Created on 13.03.2016 21:32:23

The Real Estate (Regulation and Development) Act will go a long way in reviving the real estate sector, as it will bring in transparency and financial discipline say consultants, developers, investors, and end users.

As the new law includes current projects under its ambit, developers are now obliged to set a timeline for their completion. But, first, each state government will have to appoint a Real Estate Regulator and frame the regulations.

This comes as a signal relief to homebuyers who have booked or bought houses in projects that have seen staggering delays in delivery, as the new law will increase their chances of getting possession of their houses at a predetermined, early date.

As for new buyers, once a project is registered--a prerequisite before any launch--the chances of timely delivery will improve vastly. This will bring back the confidence of buyers and help revive the sector. Anuj Puri, chairman and country head of JLL, India, says: “The enactment of RERA will almost single-handedly revamp the way this sector works across the board, from developers to end users and investors, to lending institutions and government agencies involved in buying and selling property. It is by far the most decisive step in taking the sector towards transparency and reaching towards the kind of standardized processes, procedures, and accountability guidelines that the industry requires to progress.“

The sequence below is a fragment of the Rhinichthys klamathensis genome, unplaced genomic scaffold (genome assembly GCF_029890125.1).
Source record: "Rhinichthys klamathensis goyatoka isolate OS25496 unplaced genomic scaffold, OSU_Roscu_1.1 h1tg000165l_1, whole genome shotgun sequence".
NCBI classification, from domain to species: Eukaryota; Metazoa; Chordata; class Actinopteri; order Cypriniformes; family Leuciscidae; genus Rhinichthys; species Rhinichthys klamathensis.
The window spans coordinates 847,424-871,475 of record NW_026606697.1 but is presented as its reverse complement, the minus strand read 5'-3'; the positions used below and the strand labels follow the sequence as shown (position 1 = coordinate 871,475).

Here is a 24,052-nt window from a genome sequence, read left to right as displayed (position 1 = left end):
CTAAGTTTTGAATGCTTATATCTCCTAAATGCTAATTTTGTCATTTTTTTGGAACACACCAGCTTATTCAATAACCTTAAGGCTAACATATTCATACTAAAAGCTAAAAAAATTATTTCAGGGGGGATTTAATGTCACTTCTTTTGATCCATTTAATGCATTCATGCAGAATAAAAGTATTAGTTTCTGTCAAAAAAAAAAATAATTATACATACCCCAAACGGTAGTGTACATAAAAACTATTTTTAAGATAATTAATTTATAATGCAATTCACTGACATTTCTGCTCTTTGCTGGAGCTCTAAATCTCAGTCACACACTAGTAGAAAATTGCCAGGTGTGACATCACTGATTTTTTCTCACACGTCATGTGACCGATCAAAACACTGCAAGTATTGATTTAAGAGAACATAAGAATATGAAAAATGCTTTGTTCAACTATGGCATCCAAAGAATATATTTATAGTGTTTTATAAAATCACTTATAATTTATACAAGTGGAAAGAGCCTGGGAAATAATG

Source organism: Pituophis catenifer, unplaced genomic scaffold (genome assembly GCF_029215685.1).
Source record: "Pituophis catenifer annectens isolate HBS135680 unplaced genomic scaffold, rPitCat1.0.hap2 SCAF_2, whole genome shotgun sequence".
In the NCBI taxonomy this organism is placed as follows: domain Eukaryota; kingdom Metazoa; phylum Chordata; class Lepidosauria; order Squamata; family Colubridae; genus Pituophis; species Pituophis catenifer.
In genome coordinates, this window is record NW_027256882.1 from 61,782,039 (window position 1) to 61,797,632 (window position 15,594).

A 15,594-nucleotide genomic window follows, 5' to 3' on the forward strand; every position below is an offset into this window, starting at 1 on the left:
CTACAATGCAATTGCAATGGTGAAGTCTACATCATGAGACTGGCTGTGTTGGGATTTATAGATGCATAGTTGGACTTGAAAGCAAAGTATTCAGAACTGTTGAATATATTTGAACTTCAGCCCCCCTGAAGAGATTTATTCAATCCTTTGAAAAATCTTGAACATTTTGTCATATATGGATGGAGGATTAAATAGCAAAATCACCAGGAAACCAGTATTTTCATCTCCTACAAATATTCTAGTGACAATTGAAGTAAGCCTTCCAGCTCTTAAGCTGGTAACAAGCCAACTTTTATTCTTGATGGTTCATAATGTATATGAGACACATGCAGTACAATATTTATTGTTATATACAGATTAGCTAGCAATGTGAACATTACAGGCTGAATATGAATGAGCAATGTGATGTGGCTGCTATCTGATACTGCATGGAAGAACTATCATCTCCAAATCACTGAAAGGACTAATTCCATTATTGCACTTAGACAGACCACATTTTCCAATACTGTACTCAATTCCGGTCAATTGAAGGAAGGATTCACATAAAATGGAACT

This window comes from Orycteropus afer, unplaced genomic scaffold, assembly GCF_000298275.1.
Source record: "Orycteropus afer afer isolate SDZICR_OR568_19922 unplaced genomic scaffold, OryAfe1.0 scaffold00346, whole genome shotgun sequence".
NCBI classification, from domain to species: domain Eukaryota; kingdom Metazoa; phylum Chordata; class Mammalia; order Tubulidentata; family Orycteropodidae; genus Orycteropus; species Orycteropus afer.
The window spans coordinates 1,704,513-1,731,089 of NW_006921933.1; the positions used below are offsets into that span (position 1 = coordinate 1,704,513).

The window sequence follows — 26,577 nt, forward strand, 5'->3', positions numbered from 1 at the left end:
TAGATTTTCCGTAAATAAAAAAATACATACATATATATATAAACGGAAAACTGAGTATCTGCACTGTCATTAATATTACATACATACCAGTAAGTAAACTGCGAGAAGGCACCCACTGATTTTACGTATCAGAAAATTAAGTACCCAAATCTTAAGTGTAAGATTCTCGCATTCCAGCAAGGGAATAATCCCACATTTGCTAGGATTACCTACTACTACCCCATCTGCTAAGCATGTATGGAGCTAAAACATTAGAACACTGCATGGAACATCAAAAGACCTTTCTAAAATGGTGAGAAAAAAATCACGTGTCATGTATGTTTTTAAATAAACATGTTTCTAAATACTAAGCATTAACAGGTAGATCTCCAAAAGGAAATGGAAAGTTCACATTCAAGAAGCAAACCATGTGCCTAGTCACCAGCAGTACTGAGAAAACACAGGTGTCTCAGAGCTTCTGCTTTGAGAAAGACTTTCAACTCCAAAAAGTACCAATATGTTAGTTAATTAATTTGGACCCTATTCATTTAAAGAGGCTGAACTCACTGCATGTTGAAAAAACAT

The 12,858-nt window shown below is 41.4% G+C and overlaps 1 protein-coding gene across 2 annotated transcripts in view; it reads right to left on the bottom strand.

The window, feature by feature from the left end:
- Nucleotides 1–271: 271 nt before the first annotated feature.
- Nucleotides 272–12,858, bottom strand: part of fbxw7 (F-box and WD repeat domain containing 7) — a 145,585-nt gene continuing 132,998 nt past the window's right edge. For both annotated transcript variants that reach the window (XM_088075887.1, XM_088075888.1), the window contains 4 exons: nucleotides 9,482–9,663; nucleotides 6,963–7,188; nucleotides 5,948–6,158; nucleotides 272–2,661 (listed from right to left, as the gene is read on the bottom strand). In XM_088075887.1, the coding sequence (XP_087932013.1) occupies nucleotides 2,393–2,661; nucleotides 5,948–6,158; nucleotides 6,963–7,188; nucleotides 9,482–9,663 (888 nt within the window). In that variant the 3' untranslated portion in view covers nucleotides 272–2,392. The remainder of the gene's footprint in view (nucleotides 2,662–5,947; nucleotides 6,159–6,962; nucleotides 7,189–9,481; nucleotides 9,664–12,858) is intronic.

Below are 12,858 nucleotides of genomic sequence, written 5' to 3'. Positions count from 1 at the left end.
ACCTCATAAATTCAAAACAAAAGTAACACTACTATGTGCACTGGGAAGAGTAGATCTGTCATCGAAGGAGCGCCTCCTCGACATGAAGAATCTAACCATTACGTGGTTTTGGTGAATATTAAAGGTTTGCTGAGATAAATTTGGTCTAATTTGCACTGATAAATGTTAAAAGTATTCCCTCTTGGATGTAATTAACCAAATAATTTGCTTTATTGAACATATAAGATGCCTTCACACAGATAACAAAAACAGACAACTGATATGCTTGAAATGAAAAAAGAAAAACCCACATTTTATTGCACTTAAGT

Even developers and builders have welcomed the act, despite the fact that it is to regulate their business practices--which brought notoriety, many confess--in the hope that it will help revive the sector, facing an acute slowdown for some time now.

Currently, the sector is plagued with problems of delay--sometimes extending up to even 10 years--in the completion of projects. Of course, it is not that developers alone are to be blamed--government agencies and court judgments are among the leading contributors to delay in projects.

But, the worst part is that developers hardly pay any penalty to customers. In the end, buyers take a double whammy in the form of EMIs on the home loan for houses under construction, even as they pay a matching amount on their rented houses. This turned away potential buyers from the market, which has led to the current slowdown in the sector.

The new act has a provision of stiff penalty for project delay and stipulates that builders have to pay the same interest to customer that the banks charge on their loan amount.

“If implemented in the right spirit, this law will help revive homebuyer confidence in the property market and could facilitate greater volumes of domestic as well as overseas investment flows into the sector,“ Anshuman Magazine, chairman and MD of CBRE, South Asia, said.

Also, the act has to be re-enacted in every state, as real estate is a state subject. Each state will have to frame rules to regulate the sector and appoint a regulator who will adjudicate the regulatory framework.

However, the developers' community has stoutly opposed the provision in this law to bring current projects under its ambit.


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